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Benefit Taxes and User Fees in Theory and Practice†
David G. Duff*
In order to raise revenues to finance public expenditures, governments typically collect general taxes on income, consumption, or wealth, as well as more specific benefit taxes and user fees imposed on the presumed or actual beneficiaries of government expenditures. In Ontario, for example, the provincial government levies general taxes on personal income, retail sales, and corporations, as well as more specific gasoline and fuel taxes and fees for vehicle and driver registration.1 Similarly, Ontario municipalities collect both general taxes on residential and non-residential property and specific fees for water and sewage treatment, solid waste collection and disposal, public transit, and public recreation.2
As alternatives to more general taxes based on broad measures of each taxpayer's economic capacity, benefit taxes and user fees are condemned by some and praised by others. According to a leading tax scholar of the early twentieth century, for example, the idea that taxes should vary according to the benefits that persons receive from government is 'the principle away from which all modern science and progress have been working,' a principle based on 'a false political philosophy' from which follows 'a false political economy.'3 In a similar vein, another prominent tax scholar rejected the benefit principle of taxation as 'a significant element in a reactionary social philosophy, constructed from the gratuitous implications of laissez-faire economics.'4 Relying on the ability to pay principle advocated by these scholars, the Canadian Royal Commission [End Page 391] on Taxation (Carter Commission) downplayed the role of benefit taxes, concluding that '[a] careful examination of the goods and services provided by government or government enterprises does not suggest that greater emphasis should be placed on the benefit approach in Canadian taxation.'5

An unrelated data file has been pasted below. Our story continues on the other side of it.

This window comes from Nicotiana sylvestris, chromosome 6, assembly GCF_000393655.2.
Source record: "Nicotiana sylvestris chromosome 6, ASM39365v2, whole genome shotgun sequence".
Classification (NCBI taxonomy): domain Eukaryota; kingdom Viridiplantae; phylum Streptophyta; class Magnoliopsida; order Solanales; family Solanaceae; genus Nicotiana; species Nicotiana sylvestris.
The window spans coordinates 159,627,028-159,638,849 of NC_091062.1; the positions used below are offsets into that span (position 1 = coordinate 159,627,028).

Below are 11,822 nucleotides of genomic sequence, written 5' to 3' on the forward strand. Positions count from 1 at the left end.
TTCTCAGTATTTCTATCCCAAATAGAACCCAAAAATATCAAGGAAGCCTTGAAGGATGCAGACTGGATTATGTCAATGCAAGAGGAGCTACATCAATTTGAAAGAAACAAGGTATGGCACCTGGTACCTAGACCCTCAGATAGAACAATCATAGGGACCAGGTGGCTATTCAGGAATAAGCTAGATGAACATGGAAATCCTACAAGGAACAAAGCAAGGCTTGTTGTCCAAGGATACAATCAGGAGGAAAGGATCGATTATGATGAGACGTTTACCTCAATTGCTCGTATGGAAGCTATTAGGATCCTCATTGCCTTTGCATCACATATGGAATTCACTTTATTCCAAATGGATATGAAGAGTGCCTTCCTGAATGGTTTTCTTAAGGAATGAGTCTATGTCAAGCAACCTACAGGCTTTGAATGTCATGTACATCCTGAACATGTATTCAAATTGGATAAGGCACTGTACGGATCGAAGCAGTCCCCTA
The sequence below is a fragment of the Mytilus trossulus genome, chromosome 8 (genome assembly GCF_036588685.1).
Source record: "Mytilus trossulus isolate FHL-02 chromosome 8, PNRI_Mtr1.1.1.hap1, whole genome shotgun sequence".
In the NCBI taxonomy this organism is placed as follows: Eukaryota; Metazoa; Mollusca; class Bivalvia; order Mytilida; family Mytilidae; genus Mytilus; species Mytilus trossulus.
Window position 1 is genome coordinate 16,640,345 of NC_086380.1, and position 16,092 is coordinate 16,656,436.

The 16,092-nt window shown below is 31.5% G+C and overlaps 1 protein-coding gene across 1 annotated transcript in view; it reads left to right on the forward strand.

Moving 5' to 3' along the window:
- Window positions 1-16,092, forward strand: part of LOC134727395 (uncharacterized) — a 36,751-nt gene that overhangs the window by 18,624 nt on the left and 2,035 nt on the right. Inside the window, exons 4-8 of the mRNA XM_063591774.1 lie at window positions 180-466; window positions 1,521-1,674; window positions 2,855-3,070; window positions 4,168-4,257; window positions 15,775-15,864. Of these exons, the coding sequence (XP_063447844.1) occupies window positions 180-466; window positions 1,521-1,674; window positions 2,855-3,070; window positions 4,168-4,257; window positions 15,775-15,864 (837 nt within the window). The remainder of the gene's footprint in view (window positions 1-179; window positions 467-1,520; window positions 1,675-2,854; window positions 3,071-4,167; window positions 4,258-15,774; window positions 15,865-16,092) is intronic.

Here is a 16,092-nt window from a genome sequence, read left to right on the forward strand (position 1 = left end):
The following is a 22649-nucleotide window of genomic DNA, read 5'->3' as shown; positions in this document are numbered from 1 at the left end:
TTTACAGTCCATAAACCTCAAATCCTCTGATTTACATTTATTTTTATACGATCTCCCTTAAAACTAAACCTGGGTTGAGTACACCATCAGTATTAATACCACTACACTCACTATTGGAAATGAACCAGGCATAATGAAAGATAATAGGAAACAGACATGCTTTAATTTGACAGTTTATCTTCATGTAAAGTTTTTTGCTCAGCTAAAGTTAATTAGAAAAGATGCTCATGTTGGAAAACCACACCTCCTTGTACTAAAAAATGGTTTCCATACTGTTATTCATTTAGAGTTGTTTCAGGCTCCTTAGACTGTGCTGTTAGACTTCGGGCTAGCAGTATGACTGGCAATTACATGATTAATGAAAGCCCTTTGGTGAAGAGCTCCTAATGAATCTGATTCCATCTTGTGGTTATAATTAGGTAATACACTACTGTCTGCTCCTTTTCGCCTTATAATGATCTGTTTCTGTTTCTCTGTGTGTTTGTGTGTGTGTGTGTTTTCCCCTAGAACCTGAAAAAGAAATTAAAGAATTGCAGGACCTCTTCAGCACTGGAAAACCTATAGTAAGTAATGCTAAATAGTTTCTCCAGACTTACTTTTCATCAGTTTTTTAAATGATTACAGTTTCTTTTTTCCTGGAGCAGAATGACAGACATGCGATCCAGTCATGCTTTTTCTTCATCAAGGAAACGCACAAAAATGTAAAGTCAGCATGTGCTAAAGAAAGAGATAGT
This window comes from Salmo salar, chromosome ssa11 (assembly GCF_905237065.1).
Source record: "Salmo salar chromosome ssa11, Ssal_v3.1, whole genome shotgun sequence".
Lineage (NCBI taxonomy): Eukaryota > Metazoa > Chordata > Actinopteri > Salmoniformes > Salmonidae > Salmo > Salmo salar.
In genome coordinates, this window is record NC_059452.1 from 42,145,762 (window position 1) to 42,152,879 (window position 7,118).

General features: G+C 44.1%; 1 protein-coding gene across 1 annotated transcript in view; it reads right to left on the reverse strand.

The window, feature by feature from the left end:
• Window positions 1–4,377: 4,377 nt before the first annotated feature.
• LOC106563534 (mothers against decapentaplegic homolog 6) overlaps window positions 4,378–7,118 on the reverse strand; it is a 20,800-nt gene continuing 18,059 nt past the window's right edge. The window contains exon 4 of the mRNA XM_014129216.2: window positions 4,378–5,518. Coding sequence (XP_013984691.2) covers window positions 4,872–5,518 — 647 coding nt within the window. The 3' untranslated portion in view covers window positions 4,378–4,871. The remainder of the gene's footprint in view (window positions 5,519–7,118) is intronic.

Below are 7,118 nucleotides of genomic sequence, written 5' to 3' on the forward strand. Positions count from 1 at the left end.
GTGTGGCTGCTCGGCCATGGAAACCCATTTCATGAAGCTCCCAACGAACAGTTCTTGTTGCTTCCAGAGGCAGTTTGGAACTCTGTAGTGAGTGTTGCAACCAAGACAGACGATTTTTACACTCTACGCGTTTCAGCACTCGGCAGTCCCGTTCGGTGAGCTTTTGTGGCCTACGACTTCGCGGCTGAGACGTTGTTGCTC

Others, however, extol benefit taxes as preferable to general taxation in various ways. According to Canadian economist Richard Bird, for example, 'it is only through the application of benefit taxes that an appropriate level and structure of government activity can, at least in theory, be determined simultaneously with the means of financing it.'6 For Richard Wagner, moreover, only benefit taxation accords with the values of individual autonomy and citizen sovereignty that underlie contractual conceptions of the state, while taxation based on ability to pay accords with an 'absolutist order.'7
In contrast to these critics and advocates, this article adopts a more even-handed approach to benefit taxation, regarding benefit taxes and user fees as preferable to general taxation for specific purposes but inferior to general taxes for other purposes. Part II provides a theoretical framework for analysing benefit taxes and user fees, defining these levies in contrast to general taxes, examining theoretical arguments for and against reliance on benefit taxes and user fees, considering the appropriate role of benefit taxes and user fees as a method of government finance, and reviewing the manner in which these levies should be designed. Part III considers benefit taxes and user fees in practice, surveying the extent to which governments rely on these levies in Ontario and other jurisdictions and examining the current and potential application of benefit taxes and user fees to finance various categories of government expenditures. Part IV summarizes the argument of the article and offers general conclusions.
II Benefit taxes and user fees in theory
In order to evaluate the role of benefit taxes and user fees in actual tax systems, it is helpful to begin by understanding the characteristics of these levies as opposed to general taxes, arguments for and against the collection of revenues in this form, the implications of these arguments for the role of benefit taxes and user fees as a method of raising revenue, [End Page 392] and the ideal design of these levies in order to achieve the purposes for which they are best suited. As a foundation for the analysis of actual taxes and expenditures in Part III of this article, the following sections provide this theoretical framework.